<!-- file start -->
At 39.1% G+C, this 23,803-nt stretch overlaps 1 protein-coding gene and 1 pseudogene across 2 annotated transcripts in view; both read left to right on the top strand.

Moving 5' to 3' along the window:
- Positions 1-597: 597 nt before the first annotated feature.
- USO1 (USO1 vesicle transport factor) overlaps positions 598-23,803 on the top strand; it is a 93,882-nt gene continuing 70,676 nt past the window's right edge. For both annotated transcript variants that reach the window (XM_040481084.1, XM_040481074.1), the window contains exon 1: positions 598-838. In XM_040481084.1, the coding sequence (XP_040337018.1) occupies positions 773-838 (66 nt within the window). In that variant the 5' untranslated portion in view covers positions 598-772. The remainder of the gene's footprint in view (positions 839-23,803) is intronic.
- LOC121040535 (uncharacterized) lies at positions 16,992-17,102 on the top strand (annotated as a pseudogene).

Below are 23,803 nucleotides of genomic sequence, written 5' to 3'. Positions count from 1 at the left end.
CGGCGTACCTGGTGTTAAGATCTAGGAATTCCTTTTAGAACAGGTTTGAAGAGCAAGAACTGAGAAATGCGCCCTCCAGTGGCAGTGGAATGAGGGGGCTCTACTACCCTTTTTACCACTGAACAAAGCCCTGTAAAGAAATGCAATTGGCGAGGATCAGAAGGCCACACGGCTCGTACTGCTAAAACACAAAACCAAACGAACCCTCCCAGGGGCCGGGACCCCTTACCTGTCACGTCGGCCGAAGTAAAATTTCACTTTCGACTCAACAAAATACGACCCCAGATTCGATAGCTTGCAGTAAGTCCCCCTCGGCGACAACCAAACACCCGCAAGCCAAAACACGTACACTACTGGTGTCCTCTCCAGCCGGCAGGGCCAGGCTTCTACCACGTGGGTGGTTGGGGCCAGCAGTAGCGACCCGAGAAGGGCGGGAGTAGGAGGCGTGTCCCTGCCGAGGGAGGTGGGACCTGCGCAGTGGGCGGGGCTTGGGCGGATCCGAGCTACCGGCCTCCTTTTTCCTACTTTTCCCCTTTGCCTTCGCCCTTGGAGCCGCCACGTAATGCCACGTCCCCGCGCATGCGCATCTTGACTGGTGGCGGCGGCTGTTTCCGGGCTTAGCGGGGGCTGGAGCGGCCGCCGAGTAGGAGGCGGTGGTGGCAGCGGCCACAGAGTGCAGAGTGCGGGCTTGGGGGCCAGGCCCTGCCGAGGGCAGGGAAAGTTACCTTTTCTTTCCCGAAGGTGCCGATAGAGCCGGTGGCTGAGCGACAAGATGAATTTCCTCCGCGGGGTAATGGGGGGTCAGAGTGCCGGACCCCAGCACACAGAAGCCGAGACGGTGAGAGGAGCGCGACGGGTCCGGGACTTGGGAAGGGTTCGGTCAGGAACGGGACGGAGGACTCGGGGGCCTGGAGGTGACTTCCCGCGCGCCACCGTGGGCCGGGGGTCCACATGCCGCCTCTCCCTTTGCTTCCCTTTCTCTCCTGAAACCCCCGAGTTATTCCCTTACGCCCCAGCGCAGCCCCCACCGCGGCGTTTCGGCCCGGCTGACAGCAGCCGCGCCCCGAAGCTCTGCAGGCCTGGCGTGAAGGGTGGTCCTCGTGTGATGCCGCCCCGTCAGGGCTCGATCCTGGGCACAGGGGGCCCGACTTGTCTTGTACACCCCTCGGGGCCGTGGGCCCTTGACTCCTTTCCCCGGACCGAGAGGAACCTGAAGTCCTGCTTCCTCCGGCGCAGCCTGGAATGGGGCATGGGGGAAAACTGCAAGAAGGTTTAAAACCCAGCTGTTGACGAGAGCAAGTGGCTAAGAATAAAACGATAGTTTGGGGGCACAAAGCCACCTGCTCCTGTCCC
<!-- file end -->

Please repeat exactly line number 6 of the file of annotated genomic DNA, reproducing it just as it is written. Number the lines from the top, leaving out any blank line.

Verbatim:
Below are 23,803 nucleotides of genomic sequence, written 5' to 3'. Positions count from 1 at the left end.